Line Kristensen: [00:27:21] GDPR, is a piece of legislation that was go into effect by the European parliament to give consumers a greater say in how their data is handled, [00:27:30] it's basically all about consent. How you'd like to be contacted. When would you like to be contacted and about what

Daisy Powell-Chandler: [00:27:38] Line works at Nationbuilder, a company that provides software to help organizations campaign. And what she has noticed is that rather than being an obstacle to campaigning, GDPR is actually making campaigns smarter.

Line Kristensen: [00:27:51] We're bombarded constantly with messages, whether it's about different products that companies are trying to sell to us charities, seeking out donations or political party [00:28:00] who want overt. And the reality is there's a lot out there and we have limited time GDPR forces, companies and campaigns, to be much more selective about how to communicate with individuals.

And really meet them where they're at. So I think the great thing about GDPR is that right. We have gone from companies and campaigns, just telling you what they want to when they want to, to dumb, really putting you in the driver's seat. So now it's about your preferences. What are you interested in? And that obviously means that [00:28:30] people pay more attention and more engaged because of being contacted or rather wind up being contacted actually about things that said, yeah, I'm interested.

I want to hear about this is also about muscle memory as well. What I mean is. If you ask a political campaign for an example, a continuously talking to your supporters about the things they care about. Well, don't be surprised that if ever time to actually continue to, um, you know, open your emails and really trust what you have to say about [00:29:00] the mother, because you're respecting, um, you know, their interest and what they want to hear about.

I did some analysis looking at pre and post GDPR with data, different parts of the world. And it's yeah, because what we really found was that in Europe, there was more emails being sent, but more people are opening them. More people were actually engaging with those emails where I should, if you looked at the U S Australia, Asia, and yeah, I went to places that didn't have similar legislation pass, right.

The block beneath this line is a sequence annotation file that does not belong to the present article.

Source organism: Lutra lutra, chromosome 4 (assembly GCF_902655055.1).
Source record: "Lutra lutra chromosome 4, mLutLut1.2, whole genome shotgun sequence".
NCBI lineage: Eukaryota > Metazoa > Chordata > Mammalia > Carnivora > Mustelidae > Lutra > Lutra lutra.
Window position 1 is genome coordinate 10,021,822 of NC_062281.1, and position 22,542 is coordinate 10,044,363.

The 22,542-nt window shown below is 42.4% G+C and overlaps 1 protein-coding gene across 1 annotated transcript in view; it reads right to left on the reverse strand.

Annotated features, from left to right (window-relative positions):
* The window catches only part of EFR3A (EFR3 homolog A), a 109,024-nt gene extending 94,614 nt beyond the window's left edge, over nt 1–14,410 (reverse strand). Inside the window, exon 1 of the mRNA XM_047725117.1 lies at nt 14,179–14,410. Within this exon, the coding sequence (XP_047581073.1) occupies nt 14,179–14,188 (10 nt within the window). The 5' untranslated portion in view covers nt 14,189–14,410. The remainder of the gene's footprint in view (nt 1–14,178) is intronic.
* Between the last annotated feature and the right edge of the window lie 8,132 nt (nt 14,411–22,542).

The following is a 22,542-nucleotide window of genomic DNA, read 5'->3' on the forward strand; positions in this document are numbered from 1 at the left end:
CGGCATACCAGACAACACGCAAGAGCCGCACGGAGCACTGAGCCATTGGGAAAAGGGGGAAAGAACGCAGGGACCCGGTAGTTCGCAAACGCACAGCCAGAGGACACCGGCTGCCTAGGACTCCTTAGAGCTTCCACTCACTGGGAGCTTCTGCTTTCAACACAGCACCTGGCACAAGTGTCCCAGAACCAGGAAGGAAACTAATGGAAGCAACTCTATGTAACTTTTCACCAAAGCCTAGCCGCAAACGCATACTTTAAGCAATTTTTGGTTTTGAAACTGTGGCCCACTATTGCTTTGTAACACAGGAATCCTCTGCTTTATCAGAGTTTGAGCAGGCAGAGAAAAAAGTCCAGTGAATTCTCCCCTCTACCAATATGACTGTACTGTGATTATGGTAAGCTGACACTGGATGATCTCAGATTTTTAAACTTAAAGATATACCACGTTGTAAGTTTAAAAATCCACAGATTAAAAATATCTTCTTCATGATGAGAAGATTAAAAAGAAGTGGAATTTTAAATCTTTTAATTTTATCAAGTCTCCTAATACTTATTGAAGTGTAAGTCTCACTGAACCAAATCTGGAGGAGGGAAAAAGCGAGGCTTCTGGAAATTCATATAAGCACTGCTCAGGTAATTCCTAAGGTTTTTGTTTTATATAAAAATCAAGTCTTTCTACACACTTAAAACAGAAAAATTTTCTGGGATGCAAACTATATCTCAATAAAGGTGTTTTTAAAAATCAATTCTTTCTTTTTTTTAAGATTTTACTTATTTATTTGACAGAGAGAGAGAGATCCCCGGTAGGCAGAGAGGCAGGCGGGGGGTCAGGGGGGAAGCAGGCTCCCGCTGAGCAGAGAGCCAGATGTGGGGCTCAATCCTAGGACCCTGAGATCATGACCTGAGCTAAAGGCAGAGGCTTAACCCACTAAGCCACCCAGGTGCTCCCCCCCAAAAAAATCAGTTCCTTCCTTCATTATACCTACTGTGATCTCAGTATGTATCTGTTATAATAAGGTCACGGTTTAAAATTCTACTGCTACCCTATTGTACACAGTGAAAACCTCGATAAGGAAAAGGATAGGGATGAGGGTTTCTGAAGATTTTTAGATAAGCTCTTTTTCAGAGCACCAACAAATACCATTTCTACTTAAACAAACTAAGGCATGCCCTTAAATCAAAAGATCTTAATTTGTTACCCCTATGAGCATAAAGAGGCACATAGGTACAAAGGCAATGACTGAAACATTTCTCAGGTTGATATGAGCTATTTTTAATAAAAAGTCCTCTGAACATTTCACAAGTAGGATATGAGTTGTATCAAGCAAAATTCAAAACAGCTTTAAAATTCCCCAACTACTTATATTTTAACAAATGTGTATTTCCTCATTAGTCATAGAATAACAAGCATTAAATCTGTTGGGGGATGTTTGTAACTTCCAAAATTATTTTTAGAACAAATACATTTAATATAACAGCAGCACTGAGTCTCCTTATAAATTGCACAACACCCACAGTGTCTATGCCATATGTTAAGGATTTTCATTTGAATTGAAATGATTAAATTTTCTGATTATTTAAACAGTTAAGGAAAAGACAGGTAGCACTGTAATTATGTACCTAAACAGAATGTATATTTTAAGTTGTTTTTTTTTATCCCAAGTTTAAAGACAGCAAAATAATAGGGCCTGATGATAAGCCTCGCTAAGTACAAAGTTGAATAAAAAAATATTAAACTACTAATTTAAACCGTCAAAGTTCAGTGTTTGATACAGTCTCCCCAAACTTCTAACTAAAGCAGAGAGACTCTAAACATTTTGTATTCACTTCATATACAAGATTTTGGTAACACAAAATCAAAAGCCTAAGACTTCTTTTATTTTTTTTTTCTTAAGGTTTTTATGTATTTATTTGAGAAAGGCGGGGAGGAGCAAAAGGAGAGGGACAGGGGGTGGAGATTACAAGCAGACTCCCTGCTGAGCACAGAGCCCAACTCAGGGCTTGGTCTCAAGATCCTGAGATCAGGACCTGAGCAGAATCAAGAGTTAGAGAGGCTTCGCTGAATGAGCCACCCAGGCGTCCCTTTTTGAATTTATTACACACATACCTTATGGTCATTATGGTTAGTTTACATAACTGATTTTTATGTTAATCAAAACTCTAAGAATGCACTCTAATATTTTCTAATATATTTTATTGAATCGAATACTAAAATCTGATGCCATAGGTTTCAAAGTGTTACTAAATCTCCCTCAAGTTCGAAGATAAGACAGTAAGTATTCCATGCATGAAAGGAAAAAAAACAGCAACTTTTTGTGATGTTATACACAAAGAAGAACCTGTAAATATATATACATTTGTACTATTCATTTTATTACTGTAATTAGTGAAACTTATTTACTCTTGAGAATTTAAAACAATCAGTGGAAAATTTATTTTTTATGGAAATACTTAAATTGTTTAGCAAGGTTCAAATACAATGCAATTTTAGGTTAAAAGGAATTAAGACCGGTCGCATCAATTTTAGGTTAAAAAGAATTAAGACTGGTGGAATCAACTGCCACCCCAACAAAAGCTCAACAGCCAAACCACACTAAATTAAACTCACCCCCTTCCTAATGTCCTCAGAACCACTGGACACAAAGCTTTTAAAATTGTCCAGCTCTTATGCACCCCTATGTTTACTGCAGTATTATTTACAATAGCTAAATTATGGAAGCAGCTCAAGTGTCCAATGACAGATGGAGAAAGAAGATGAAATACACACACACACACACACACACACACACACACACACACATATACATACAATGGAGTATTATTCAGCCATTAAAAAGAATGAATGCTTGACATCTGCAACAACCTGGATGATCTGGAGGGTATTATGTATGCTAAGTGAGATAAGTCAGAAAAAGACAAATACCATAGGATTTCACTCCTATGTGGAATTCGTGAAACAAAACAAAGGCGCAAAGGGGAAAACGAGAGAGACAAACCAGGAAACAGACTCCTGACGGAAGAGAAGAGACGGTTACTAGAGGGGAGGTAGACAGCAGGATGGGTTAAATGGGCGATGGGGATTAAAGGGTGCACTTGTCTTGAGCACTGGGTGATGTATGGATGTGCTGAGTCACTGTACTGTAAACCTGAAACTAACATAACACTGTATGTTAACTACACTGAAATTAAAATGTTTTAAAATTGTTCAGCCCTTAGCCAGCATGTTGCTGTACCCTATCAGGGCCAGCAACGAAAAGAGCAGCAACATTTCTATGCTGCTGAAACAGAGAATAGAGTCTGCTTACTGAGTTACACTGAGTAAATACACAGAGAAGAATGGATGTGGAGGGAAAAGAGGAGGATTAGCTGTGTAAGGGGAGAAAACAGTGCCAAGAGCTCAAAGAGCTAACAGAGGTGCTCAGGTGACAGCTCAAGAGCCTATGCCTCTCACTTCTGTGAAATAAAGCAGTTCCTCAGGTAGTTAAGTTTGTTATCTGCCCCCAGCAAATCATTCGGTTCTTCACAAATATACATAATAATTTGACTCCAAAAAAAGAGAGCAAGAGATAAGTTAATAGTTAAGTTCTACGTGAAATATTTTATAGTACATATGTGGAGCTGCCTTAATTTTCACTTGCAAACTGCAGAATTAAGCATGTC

Actually both the opening rates and [00:29:30] engagement rates or, well, what we saw in Europe,

Daisy Powell-Chandler: [00:29:34] What is more organizations that don't follow best practice on this kind of data? Use risk ruining that email reputation. Which can mean consumers never see your communications at all.

Line Kristensen: [00:29:46] Yes. If your email declines, then that can impact your email deliverability. The greater portion of recipients that open your emails and engage with them the more likely you are to end up in people's inboxes, that gives you a great [00:30:00] incentive to send people stuff they actually want to read. Whereas, if you don't get a lot of engagement, if you, you know, if people aren't opening your emails, then in the worst case, that actually means that those emails won't even end up in the spam folder. They just won't get delivered.

Daisy Powell-Chandler: [00:30:24] There is a lot of information in this episode. So here's a quick reminder of the [00:30:30] five rules to safeguarding your organization's reputation around data:

1. Don't gather too much data

2. Make sure that the data you do gather is great quality,

3. Conduct gold-standard analysis

4. Invest in great data security and

5. Do all of this transparently and with consent,

That's everything from us. A big thank you to [00:31:00] my guests, Hellen Beveridge of Data Oversight, Rachel Williams of Populus and Line Kristensen from Nationbuilder for helping me to show a glimpse of the reputation risks, and opportunities of data.

If you've enjoyed this episode, I hope you'll join me in two weeks time for the next one.